A faster website with PHP cache, Redis and Memcached

Do you have a dynamic website which is built with MySQL and PHP? If your website and audience is growing, there might be a problem with the website’s performance. Without any caching mechanism your website becomes slow if your website gets more visitors than the web server can handle. Do you like to know more about PHP caching, Redis and Memcached? Keep reading… 

PHP cache

Why does your website need a PHP cache?

A dynamic website without caching can’t handle a lot of visitors. If a visitor access a dynamic website, all database queries and PHP script executions will use RAM memory and CPU power. Since all server resources are limited, your web server and website will become slow or unavailable.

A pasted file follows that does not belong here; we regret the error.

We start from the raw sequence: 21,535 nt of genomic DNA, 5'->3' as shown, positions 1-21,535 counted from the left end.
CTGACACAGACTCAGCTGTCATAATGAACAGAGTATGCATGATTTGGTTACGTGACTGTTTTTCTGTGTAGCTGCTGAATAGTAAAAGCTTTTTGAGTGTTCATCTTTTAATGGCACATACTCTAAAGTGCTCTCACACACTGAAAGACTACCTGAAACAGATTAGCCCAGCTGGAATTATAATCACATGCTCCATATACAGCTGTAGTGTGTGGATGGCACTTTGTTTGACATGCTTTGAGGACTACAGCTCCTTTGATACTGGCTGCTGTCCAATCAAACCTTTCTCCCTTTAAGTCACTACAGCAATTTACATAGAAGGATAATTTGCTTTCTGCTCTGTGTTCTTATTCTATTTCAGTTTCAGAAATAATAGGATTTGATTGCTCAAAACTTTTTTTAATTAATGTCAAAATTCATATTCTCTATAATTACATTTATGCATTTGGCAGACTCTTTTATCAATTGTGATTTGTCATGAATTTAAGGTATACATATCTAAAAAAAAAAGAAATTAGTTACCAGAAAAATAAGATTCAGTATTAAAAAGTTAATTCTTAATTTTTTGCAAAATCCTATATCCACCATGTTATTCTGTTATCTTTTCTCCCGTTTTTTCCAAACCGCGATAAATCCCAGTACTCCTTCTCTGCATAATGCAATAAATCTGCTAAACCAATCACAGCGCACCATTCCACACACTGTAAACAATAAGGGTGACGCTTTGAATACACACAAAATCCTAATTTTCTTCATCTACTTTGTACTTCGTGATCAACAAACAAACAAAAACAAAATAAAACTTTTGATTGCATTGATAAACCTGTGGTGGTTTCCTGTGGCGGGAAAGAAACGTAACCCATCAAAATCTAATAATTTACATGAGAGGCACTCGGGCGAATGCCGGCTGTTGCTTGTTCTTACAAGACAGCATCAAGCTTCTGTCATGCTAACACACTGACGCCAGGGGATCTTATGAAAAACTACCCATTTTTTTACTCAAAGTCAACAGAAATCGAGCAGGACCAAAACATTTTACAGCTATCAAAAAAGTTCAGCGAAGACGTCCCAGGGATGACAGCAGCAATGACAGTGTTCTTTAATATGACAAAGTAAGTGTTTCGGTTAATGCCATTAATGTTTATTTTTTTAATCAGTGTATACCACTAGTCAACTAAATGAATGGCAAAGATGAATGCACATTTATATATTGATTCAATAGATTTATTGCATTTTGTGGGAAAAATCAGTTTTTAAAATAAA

For example…

We tested a page from a website build with WordPress. We did the first test without caching enabled. During the test both CPU’s need to work harder and the load was a bit high. At the moment that 50 concurrent users visited the website, 15 PHP processes have been used. The URL load time (95th percentile) was above 100 ms.

Load test without PHP cache

Next we did the same test with caching enabled. The load was much lower and the CPU was not used at all. Only 5 PHP processes have been used at the moment that 50 concurrent users have visited the site. The cached version was much faster with less than 50 ms, URL load time (95th percentile).

Load test with page cache enabled

The difference is not so big, except for the number of PHP processes (15 vs 5).

What kind of PHP cache can you use to speed up your website?

There are different kinds of cache types and all of them have different functions. Our list includes only server side cache types which are used together with PHP scripts. Other cache types like browser cache, database cache or proxy cache are not the scope of this article.